MSEJ November 2018 - Page 14

At CASY & MSCCN, we are fortunate to have many partners that believe in our mission and enable us to do our best work in the military and spouse employment community. When it comes to nonprofit partnerships, it’s common to hear about the importance of grants and donations, the funding that keeps the lights on and allows for expansion. What you don’t often hear about are the countless hours of time, advice, and goodwill that these partners give, the kind of connections that help us to expand our dreams and our reach far past what we could ever imagine on our own.

The Call of Duty Endowment is one such partner for CASY & MSCCN, and its Executive Director, Dan Goldenberg, is the kind of friend and advisor we cherish. Dan truly believes in the Endowment’s mission to identify and fund the most efficient and effective organizations that get unemployed veterans back to work. He is concerned with results, with seeing how the Endowment can reach as many unemployed veterans as possible to get them the help they need. A veteran himself with active duty and reserve experience, Dan knows the challenges that veterans face in the civilian employment market, and takes their needs to heart.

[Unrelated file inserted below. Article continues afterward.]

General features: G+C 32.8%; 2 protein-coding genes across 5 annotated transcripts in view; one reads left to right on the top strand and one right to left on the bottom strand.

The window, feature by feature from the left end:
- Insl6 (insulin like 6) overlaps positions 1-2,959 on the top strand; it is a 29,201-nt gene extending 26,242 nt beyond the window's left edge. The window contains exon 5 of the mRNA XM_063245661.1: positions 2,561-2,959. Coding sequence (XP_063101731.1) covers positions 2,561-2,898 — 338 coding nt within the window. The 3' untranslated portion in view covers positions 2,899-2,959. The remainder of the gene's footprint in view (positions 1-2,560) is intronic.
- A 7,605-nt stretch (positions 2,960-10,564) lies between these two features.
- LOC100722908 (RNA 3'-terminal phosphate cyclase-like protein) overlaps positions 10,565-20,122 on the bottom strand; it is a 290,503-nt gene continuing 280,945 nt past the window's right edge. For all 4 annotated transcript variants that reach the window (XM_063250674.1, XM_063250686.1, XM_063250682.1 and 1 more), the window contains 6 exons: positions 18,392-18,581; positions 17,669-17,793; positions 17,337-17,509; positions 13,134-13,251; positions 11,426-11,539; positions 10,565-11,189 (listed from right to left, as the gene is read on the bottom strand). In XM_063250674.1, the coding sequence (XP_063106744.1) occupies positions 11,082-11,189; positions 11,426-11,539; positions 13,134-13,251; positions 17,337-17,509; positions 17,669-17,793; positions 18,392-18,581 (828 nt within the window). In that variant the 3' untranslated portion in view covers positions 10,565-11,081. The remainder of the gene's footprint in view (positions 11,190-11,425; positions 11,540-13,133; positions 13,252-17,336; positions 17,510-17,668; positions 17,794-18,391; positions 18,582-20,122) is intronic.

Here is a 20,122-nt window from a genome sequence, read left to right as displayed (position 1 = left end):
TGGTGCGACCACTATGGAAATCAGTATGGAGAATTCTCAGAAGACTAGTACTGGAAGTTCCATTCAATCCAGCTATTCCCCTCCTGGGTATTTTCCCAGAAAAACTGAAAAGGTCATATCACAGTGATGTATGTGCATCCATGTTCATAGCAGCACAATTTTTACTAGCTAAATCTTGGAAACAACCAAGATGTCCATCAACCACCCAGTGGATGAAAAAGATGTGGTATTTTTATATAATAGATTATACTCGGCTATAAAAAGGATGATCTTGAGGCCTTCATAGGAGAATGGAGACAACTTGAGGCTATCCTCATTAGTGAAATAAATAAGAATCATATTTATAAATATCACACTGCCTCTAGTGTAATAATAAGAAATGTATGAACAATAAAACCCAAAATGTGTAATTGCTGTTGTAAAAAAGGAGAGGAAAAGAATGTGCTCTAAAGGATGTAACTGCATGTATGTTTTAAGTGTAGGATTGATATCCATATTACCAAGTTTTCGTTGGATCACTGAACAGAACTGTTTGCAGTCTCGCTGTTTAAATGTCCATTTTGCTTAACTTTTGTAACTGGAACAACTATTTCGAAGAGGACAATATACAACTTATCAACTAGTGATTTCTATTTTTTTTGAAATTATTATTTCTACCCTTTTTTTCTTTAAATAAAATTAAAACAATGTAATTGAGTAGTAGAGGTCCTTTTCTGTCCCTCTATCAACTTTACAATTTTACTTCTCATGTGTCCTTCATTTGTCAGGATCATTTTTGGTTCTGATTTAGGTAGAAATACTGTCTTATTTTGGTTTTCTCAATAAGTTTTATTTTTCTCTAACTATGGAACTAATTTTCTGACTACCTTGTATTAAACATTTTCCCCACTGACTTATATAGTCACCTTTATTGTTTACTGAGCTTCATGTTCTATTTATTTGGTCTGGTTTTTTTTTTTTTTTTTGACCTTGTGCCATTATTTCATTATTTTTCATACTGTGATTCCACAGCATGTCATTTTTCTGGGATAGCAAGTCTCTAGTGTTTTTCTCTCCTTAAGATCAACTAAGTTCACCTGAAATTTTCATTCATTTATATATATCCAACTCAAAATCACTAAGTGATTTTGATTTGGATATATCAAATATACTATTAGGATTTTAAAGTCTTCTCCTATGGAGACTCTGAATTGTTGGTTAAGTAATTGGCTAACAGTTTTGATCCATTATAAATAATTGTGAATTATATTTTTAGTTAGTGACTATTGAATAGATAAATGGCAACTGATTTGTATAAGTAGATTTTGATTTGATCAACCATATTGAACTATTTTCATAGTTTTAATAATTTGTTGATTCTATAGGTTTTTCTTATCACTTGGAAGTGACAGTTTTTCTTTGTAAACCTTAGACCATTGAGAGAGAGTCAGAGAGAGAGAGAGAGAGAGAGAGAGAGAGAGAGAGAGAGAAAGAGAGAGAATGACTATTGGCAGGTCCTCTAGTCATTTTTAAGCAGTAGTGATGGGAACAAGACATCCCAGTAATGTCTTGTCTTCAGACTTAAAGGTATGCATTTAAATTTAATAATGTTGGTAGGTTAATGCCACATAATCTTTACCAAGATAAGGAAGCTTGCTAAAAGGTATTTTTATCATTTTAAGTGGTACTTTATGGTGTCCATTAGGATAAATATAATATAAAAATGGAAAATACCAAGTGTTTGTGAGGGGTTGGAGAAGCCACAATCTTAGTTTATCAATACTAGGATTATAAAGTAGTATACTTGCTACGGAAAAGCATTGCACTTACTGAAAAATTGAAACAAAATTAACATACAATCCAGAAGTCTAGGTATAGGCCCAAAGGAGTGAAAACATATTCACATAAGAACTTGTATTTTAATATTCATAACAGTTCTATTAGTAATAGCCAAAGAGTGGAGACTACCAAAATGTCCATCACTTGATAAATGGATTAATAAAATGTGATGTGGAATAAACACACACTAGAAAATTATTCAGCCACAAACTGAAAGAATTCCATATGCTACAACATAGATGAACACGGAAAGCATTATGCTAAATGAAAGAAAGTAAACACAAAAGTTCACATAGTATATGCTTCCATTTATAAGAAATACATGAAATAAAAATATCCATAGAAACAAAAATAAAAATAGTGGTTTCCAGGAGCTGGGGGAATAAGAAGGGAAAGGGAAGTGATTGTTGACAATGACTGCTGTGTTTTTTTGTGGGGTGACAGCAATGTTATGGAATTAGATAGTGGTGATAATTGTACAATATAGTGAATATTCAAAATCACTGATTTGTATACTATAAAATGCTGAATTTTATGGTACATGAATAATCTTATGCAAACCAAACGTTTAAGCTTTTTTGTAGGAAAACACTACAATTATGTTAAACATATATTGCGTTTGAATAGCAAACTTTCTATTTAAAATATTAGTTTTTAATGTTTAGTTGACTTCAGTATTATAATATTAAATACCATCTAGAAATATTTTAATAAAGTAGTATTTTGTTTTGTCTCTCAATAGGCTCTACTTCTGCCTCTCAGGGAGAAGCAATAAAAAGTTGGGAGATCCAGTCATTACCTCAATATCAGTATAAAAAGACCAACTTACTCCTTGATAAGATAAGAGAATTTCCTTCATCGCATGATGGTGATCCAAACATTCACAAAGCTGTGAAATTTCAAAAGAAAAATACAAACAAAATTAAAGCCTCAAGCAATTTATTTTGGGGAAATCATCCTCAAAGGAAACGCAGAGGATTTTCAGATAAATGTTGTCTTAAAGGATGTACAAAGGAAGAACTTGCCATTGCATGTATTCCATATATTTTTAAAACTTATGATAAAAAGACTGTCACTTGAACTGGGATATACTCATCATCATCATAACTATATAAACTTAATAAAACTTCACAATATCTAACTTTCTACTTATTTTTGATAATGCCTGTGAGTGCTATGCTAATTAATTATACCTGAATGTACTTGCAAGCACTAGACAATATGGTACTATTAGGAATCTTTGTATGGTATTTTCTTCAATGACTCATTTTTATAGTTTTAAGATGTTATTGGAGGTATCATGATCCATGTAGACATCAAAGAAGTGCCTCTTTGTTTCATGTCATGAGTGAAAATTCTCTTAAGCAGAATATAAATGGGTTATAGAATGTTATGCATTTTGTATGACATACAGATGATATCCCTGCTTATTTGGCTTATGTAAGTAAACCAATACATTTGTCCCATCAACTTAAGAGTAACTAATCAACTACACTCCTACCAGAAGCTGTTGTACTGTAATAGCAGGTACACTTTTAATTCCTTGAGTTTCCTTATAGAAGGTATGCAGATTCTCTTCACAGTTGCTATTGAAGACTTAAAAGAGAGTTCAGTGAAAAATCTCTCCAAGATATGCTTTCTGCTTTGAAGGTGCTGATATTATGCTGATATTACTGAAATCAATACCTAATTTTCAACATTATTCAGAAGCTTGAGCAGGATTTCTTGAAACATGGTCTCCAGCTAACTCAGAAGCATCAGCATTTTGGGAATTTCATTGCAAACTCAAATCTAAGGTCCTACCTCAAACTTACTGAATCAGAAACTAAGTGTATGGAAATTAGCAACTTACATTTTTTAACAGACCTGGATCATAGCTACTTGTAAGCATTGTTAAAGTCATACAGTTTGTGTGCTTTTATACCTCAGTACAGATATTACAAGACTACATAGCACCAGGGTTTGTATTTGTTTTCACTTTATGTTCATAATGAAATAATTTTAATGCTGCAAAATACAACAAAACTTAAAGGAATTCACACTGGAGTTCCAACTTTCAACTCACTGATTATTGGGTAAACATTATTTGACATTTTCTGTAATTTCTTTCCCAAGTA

As we close out the year at CASY & MSCCN, Dan was gracious enough to speak with our MSEJ Managing Editor, Emilie Duck, about the Endowment, its work with CASY, and his own experiences as a veteran in the civilian employment world.

ELD: While you were in the military, you made the transition from active duty service member to the Navy Reserve. What employment concerns did you have when you made that shift?

DG: When I left active duty after nine years, I went right to business school as a full-time student. I did this because I knew I needed a more robust transition vehicle—time to understand the civilian employment landscape, to build my network, and to learn the language of business. For me, business school was a great means of transition, but it definitely came with a large financial burden. While I was in business school, we were attacked on 9/11 and I joined the Navy Reserve as a student. Interestingly, five of my business school contemporaries ended up becoming multiple-tour commanding officers in the Navy Reserve.

Getting Beyond the Image

A Conversation with Dan Goldenberg

Interview by Emilie Duck